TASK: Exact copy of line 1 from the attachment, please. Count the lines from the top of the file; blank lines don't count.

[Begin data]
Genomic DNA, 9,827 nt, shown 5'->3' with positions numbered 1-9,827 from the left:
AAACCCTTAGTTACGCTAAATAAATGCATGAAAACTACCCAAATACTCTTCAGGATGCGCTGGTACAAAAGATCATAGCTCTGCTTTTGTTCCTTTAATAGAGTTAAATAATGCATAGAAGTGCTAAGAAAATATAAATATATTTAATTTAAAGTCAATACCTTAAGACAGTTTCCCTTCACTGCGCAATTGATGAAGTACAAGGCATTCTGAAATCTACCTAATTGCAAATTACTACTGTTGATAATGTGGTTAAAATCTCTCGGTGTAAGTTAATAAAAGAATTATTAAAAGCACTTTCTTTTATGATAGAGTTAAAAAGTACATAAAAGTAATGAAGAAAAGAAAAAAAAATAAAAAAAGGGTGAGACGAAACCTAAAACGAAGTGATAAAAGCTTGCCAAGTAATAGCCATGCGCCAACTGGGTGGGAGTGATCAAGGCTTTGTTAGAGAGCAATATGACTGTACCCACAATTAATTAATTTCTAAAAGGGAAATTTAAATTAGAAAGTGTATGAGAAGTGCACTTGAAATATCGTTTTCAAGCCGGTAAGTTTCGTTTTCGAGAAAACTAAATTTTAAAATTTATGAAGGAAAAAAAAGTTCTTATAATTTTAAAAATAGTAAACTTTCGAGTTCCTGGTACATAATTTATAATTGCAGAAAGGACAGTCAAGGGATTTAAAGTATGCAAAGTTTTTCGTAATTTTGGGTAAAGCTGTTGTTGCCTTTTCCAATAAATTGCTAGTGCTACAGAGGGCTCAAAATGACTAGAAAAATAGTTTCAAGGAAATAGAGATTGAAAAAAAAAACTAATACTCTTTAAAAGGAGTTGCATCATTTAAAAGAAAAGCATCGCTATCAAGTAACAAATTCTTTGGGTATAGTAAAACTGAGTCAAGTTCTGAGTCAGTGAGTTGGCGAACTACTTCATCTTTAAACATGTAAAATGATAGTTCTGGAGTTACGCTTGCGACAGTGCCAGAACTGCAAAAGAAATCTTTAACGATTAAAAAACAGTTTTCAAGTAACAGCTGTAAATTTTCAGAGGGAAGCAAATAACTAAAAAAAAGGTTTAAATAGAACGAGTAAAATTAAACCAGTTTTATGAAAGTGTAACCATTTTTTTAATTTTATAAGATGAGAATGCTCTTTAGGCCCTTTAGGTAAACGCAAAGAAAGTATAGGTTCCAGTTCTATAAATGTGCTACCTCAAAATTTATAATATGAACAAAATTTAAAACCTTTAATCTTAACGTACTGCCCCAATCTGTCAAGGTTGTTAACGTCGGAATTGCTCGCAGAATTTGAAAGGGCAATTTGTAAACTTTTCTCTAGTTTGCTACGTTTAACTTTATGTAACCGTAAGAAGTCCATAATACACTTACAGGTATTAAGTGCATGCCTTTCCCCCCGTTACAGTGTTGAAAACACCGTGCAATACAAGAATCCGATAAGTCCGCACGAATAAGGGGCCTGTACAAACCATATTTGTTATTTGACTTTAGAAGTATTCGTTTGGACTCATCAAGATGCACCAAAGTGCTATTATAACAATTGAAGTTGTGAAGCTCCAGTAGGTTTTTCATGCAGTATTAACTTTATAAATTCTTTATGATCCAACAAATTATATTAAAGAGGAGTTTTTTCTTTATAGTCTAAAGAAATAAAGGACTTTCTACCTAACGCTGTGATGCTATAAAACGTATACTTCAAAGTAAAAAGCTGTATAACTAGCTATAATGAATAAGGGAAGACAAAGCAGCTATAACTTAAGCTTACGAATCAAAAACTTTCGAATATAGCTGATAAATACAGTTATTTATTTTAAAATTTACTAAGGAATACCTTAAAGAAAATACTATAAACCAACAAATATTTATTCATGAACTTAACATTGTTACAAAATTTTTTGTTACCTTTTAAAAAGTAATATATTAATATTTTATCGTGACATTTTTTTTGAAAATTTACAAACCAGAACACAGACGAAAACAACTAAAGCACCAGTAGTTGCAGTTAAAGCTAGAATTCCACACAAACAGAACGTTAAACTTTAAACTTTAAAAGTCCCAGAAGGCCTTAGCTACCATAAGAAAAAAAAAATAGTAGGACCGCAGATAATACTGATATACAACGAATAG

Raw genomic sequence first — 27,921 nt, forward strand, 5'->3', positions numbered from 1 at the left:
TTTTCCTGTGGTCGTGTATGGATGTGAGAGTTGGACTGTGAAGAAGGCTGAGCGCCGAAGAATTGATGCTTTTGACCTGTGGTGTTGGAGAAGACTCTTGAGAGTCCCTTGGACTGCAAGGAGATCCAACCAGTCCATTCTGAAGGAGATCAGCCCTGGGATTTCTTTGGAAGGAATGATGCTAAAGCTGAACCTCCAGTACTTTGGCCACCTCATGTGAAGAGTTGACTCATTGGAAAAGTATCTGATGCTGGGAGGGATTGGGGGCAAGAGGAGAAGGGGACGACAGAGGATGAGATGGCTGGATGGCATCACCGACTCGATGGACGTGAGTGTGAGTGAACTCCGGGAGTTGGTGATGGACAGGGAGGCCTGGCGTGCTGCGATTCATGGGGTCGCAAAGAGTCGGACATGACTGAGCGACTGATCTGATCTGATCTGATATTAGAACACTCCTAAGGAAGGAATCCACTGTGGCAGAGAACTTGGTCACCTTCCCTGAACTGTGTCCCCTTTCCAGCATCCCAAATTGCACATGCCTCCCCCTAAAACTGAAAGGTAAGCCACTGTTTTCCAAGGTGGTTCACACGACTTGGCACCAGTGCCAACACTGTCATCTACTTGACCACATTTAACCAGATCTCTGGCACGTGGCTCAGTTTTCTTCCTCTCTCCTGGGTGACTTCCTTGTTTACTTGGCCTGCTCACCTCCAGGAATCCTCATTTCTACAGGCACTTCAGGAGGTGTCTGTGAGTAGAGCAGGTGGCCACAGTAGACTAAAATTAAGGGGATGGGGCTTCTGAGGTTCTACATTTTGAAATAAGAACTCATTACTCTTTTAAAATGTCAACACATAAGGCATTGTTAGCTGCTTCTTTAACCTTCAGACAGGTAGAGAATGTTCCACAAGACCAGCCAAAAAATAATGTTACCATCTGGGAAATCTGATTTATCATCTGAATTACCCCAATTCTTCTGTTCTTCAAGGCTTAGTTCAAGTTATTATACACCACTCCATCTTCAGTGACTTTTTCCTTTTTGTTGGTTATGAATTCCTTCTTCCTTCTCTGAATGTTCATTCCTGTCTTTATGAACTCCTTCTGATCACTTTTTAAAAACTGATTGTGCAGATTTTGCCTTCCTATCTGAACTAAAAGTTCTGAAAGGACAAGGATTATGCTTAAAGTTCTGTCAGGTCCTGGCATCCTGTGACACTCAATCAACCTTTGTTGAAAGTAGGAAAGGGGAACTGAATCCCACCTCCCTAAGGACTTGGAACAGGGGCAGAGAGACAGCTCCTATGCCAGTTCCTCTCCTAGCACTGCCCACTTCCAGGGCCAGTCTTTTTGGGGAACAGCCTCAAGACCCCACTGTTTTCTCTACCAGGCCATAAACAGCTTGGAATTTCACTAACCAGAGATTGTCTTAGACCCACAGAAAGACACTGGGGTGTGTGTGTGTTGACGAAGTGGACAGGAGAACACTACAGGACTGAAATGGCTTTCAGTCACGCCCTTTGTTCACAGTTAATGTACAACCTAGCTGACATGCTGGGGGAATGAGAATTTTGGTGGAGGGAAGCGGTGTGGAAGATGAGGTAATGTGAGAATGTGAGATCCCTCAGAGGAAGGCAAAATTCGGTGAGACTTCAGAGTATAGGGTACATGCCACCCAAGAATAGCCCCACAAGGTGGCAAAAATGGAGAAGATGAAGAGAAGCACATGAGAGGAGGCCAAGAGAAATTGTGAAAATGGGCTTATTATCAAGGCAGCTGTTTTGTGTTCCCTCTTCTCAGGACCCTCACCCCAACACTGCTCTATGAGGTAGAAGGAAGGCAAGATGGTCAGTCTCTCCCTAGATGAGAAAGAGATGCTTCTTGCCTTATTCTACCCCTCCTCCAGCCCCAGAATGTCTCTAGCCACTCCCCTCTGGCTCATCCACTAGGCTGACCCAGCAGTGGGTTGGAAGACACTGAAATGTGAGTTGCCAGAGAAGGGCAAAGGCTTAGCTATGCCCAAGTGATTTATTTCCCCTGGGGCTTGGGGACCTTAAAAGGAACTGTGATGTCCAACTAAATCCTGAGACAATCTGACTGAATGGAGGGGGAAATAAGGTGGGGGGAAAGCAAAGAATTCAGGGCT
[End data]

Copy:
Genomic DNA, 9,827 nt, shown 5'->3' with positions numbered 1-9,827 from the left: